Won Declines on Tensions With North Korea, Weaker Yuan Fixing

  • South Korean military vows to punish North for any provocation
  • Household debt surges to a record in the fourth quarter

South Korea’s won retreated as tensions with North Korea persisted and China’s central bank lowered the yuan’s fixing.

The military will punish North Korea for any provocation, a statement from the Joint Chiefs of Staff said in a statement a day after the regime in Pyongyang warned of a preemptive strike. North Korea’s firing of a long-range rocket on Feb. 7, just a month after conducting its fourth nuclear test, has escalated geopolitical risks and hurt investor sentiment. China, South Korea’s biggest overseas market, cut the yuan’s daily reference rate to the lowest in almost three weeks.

“There’s already a lot of tension on the peninsula after the nuclear test and missile launch,” said Khoon Goh, a senior currency strategist at Australia & New Zealand Banking Group Ltd. in Singapore. “Today, the yuan was fixed lower and the U.S. dollar was stronger overnight. All of those led to weakness in the won.”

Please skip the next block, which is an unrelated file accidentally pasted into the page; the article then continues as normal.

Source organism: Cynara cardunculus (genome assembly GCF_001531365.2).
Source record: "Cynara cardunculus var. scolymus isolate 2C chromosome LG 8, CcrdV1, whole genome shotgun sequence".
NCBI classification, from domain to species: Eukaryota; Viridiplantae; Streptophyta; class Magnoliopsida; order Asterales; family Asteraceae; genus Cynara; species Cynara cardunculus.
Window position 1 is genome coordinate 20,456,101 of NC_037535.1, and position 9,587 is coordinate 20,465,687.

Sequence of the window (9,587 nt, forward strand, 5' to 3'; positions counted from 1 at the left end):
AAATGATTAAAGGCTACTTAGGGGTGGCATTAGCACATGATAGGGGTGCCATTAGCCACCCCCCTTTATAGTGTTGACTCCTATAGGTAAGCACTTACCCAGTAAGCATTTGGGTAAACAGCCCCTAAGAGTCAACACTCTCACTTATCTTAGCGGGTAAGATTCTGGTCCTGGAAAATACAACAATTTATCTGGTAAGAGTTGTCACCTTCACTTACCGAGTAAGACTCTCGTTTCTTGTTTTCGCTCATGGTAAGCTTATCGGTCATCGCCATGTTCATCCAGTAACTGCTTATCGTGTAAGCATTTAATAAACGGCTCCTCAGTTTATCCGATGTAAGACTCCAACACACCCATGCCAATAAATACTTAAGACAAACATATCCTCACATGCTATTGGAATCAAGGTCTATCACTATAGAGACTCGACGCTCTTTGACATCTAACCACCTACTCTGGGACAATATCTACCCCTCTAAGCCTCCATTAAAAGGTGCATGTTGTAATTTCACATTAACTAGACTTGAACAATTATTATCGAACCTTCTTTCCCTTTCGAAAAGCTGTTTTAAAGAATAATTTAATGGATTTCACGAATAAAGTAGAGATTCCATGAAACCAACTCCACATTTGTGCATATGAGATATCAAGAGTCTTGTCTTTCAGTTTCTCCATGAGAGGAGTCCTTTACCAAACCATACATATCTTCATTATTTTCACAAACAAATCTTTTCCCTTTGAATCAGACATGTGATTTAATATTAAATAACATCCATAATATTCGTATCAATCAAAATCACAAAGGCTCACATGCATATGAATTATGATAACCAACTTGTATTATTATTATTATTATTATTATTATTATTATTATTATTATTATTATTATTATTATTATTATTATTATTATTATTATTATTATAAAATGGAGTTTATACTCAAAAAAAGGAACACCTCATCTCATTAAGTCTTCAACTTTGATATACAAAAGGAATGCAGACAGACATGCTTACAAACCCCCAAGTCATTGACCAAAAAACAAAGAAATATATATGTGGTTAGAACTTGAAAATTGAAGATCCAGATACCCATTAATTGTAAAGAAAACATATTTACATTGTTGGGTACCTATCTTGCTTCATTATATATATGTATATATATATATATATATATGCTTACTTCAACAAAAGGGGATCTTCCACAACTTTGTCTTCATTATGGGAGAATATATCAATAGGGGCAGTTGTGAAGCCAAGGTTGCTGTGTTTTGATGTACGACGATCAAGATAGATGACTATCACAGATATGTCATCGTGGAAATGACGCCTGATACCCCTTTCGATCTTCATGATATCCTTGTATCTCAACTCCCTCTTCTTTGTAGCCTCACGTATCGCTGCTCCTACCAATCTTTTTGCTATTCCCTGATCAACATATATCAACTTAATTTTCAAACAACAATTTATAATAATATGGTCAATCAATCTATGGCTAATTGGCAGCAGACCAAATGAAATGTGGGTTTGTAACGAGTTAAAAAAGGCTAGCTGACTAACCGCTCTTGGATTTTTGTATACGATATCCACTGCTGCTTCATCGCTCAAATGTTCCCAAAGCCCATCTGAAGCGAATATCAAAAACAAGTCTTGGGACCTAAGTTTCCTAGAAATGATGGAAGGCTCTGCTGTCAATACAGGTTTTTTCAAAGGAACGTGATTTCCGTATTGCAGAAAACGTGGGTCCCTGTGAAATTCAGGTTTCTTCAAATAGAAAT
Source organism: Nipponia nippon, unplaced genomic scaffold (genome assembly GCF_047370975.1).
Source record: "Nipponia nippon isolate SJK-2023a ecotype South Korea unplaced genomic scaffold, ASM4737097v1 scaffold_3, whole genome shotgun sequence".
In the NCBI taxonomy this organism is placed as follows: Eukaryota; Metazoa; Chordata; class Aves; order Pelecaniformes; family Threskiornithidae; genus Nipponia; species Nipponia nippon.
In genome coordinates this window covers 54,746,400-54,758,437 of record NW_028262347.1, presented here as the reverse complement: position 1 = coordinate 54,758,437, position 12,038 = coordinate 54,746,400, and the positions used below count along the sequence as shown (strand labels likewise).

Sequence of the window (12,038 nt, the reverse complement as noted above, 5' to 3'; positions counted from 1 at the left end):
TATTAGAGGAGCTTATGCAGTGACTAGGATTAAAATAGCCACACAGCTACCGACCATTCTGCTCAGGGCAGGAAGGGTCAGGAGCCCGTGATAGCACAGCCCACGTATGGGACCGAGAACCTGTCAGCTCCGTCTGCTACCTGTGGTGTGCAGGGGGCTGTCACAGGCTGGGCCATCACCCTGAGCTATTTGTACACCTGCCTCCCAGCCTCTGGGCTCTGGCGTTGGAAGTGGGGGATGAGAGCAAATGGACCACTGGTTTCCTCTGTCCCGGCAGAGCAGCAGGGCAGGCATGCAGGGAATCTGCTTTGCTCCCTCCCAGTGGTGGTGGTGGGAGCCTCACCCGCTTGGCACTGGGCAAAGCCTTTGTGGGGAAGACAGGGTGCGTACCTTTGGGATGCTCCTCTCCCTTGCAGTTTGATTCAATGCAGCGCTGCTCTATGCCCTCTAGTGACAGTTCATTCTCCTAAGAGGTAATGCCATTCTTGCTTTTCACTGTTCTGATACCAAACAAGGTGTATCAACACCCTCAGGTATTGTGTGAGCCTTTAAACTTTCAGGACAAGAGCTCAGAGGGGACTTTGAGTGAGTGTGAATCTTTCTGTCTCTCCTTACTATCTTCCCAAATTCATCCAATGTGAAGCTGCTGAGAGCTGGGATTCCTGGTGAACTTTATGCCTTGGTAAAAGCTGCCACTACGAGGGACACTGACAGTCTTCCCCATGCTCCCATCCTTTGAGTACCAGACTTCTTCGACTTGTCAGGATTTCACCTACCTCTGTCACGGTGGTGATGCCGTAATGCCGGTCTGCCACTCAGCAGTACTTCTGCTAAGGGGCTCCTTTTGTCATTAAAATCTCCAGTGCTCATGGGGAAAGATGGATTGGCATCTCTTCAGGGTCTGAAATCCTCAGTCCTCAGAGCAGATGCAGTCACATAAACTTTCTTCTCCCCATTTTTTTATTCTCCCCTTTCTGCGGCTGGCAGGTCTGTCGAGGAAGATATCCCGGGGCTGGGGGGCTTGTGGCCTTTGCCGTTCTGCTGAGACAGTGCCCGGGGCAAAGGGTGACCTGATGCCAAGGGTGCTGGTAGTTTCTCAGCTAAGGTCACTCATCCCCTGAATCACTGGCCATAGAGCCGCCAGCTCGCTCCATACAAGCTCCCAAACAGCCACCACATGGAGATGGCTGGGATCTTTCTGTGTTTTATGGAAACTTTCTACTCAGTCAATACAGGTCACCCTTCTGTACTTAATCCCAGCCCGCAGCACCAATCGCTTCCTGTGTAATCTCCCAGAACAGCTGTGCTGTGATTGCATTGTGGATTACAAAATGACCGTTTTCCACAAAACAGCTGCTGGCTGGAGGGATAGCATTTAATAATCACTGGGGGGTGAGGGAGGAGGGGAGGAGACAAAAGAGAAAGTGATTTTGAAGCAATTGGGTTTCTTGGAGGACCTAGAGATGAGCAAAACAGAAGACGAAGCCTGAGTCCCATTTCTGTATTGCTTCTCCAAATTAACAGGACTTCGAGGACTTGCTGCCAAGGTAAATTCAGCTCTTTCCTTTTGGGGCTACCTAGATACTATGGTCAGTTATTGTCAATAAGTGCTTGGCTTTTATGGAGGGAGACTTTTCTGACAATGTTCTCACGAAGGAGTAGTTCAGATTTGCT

The won dropped 0.2 percent to 1,234.26 a dollar in Seoul, according to data compiled by Bloomberg. It touched 1,236.69 earlier, within 0.2 percent of a five-year low of 1,239.59 reached on Feb. 19. The currency has weakened 5 percent this year in Asia’s worst performance. A gauge of the greenback’s strength rose for a third day.

South Korea’s household debt posted the biggest quarterly gain on record to surge to an all-time high of 1,207 trillion won ($977 billion), official data showed Wednesday. That’s likely to renew debate on whether the central bank should cut borrowing costs further to spur growth, or hold back to avoid inflating debt further.

Ten-year government bonds gained for the first time in six days, pushing the yield down two basis points to 1.82 percent. The yield on three-year notes fell two basis point to 1.47 percent.

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